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What Are the Long-Term Effects of Alcohol On the Brain?

Mina Draskovic, B.Psy., reviewed this content for accuracy on 10/12/2023

For many, grabbing a beer or glass of wine after work is a favorite way to unwind and relax. But what happens when one drink turns into several on a regular basis?  

More importantly, what kind of long-term effects can alcohol have on your brain?

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While an occasional drink may not cause concern, heavy drinking can take a major toll on our overall health, including our liver, kidneys, behavior, and brain. Research shows that excessive alcohol consumption actually damages areas of the brain vital for functions like learning, memory, motor skills, and emotional regulation. 

If you are struggling with alcohol abuse, our alcohol addiction treatment program in Utah can help you find your way back to vitality.

How does alcohol affect your brain?

Alcohol adversely affects the brain. It impacts both structure and function: it induces structural changes in the brain while also interfering with its intricate chemical signaling. 

Some of these effects are acute—they go away when your body gets rid of its toxins—while others can be long-lasting. The end result may be physical and functional brain damage that can undermine a person’s cognitive abilities, emotional state, and self-control.

Let’s dig deeper into the ways alcohol affects your brain. 

Short-term effects:

  • Impaired judgment and coordination
  • Slurred speech
  • Blackouts and memory and learning problems
  • Increased aggression
  • Reduced inhibitions
  • Mood changes

Mid-term effects:

  • Worsening depression and anxiety
  • Sleep disruptions and fatigue
  • Reduced motivation and apathy
  • Impaired concentration and focus
  • Brain fog and confusion

Long-term effects:

  • Permanent damage to brain tissue
  • Wernicke–Korsakoff syndrome (memory loss)
  • Increased risk of stroke, dementia, and neuropathy
  • Shrinkage of brain regions like the hippocampus
  • Deficits in learning, verbal skills, and impulse control
  • Lasting changes in brain chemistry and neural pathways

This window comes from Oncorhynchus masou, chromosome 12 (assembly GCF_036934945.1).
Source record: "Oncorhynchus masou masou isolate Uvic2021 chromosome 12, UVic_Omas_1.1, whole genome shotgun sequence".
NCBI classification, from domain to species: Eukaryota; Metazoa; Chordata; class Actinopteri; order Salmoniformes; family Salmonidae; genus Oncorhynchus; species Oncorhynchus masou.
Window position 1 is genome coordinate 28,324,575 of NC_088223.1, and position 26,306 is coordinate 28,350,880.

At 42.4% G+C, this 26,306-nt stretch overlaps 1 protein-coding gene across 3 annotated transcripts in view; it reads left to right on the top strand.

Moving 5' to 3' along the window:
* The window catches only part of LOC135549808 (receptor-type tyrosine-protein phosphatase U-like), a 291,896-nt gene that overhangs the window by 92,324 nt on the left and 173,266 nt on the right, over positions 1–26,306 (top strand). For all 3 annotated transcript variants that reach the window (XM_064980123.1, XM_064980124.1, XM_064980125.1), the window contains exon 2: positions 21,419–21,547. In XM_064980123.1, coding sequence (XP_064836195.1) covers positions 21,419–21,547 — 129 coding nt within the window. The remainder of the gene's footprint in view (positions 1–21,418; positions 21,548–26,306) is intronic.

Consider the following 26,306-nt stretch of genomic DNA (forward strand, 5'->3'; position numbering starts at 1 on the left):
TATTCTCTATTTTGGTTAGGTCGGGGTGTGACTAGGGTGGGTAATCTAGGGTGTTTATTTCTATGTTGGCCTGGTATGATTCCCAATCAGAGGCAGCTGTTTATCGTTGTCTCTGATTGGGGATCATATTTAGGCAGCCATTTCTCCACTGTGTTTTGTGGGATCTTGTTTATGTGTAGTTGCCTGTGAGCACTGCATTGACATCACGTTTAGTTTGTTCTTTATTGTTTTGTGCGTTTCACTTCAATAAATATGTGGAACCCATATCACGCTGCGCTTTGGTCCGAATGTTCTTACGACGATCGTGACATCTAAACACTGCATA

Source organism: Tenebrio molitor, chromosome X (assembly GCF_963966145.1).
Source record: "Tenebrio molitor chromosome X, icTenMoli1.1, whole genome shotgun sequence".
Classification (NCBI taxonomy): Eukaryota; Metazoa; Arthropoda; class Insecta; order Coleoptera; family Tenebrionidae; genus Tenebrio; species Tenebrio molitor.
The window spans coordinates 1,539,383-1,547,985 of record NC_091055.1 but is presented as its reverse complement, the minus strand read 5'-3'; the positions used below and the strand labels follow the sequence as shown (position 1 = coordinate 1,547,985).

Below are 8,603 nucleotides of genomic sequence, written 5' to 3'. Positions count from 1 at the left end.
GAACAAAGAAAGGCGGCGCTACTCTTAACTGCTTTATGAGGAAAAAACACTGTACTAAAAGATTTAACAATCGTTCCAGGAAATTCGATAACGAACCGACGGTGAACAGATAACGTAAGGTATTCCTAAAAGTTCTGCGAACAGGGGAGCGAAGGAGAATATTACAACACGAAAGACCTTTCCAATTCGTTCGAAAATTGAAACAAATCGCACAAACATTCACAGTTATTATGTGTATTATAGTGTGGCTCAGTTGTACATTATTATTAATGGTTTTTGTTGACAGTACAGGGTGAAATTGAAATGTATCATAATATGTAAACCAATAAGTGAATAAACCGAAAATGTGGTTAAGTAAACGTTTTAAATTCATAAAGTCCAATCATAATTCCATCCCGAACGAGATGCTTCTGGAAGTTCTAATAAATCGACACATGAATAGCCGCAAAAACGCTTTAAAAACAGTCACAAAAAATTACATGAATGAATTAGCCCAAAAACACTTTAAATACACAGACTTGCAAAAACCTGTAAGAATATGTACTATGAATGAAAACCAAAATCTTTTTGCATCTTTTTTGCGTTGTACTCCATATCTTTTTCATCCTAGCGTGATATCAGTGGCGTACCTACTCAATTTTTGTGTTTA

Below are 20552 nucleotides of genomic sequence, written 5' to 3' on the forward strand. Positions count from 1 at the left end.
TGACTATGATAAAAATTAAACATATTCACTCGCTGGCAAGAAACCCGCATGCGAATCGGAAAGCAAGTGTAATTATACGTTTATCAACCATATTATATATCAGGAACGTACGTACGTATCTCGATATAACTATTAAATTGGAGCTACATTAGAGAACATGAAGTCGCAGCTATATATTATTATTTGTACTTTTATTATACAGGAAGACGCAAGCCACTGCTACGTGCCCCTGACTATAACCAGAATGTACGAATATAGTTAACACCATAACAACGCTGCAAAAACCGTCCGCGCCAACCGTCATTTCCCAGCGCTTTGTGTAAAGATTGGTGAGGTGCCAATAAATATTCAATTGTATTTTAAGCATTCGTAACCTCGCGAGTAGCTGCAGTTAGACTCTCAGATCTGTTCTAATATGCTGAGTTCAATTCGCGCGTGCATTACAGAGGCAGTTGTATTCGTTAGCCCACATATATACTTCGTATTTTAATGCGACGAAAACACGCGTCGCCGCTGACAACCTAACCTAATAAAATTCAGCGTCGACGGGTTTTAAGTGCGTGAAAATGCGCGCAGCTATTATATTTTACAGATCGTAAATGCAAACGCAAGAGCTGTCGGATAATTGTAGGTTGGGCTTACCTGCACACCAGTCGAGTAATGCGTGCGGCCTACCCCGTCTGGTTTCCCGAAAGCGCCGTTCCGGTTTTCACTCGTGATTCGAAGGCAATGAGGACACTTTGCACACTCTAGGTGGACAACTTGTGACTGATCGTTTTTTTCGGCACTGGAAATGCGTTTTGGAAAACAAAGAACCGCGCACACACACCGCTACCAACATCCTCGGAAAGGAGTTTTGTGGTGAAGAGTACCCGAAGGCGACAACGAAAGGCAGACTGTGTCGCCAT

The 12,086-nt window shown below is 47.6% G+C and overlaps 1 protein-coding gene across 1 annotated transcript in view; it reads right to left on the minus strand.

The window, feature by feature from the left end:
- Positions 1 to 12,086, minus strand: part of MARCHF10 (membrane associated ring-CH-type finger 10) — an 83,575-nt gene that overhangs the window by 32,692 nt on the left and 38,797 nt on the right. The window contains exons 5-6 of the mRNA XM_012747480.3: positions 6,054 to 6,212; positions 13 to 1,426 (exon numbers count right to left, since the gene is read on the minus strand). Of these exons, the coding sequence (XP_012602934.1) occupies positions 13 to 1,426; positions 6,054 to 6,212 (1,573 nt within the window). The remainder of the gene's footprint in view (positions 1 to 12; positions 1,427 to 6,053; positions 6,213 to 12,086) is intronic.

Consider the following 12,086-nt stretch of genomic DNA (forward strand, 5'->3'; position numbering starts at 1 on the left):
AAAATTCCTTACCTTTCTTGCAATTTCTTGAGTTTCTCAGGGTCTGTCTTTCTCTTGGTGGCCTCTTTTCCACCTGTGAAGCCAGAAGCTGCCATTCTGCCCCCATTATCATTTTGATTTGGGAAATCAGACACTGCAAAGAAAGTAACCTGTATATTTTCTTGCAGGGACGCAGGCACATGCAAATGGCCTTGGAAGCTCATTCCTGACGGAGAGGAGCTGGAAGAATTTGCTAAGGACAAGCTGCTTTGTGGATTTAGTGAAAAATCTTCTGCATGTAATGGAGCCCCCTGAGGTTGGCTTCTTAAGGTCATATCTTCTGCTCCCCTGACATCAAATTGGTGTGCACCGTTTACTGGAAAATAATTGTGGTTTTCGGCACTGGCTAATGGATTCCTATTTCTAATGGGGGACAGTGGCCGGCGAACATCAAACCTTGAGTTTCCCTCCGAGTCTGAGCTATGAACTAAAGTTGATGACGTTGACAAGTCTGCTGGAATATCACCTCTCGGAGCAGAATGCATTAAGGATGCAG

What Parts of the Brain Does Alcohol Affect?

While alcohol impacts nearly every brain cell, there are parts of our brain that seem particularly vulnerable to alcohol’s damaging effects. These include:

  1. Frontal lobe: responsible for judgment, planning, and impulse control
  2. Cerebellum: involved in coordination and movement
  3. Hippocampus: involved in memory formation
  4. Hypothalamus: responsible for emotional regulation
Brain regions vulnerable to alcohol.
Brain regions vulnerable to alcohol. Source: https://www.ncbi.nlm.nih.gov/pmc/articles/PMC6668884/

How does alcohol affect the frontal lobe?

The frontal lobe plays a key role in executive functioning. It controls your judgment, planning, problem-solving, and impulse control. When this part of your brain is heavily influenced or damaged, you often experience increased impulsivity and find it hard to regulate your behavior. 

The effects of alcohol on frontal lobe activity, even in the short term, can cloud your judgment and reduce inhibitions. You become more impulsive, engage in atypical behaviors (e.g., inappropriate speech, aggression, risky sexual encounters, or dangerous risk-taking), and are less able to consider the consequences of your actions. 

Sound familiar? Here comes the scary part. 

A 2022 study found that “alcohol intake is negatively associated with global brain volume measures, regional gray matter volumes, and white matter microstructure.” In other words, your brain can actually shrink in volume due to heavy drinking. 

Your brain does physically shrink as you get older, but heavy alcohol consumption can make this shrinkage worse. According to research, “light to moderate alcohol consumption did not increase the rate of frontal lobe shrinkage, whereas heavy drinkers had significantly shrunken frontal lobes compared with abstainers.” 

Brain shrinkage can damage neurons and affect important neurotransmitters. This is medically known as cerebral atrophy. It can make chronic alcoholics lose up to a sixth of their total brain mass. Cerebral atrophy impacts both gray and white matter in areas involved in cognition, motor skills, and emotion regulation. 

How does alcohol impair motor coordination in the cerebellum?

Did you ever wonder why you get so clumsy after a few too many drinks? That’s your cerebellum calling it quits. This brain region tucked right under your brain’s rear lobe is key for fluid movements and good coordination. 

Booze causes cerebellar dysfunction and ataxia (problems with coordination), seen in alcoholics and even in children with fetal alcohol spectrum disorder. The reasons for this are not entirely clear, but it seems that alcohol disrupts communication between brain cells and damages structures within the cerebellum. Neurons can’t seamlessly do their job, causing signals to misfire between your brain and your muscles. 

Excessive alcohol exposure results in cerebellar ataxia and alterations in hand movements, speed when striking a target, impaired postural stability and balance, and slower attenuated foot taping. In addition, the developing cerebellum is particularly vulnerable to the toxic effects of alcohol. (Luo)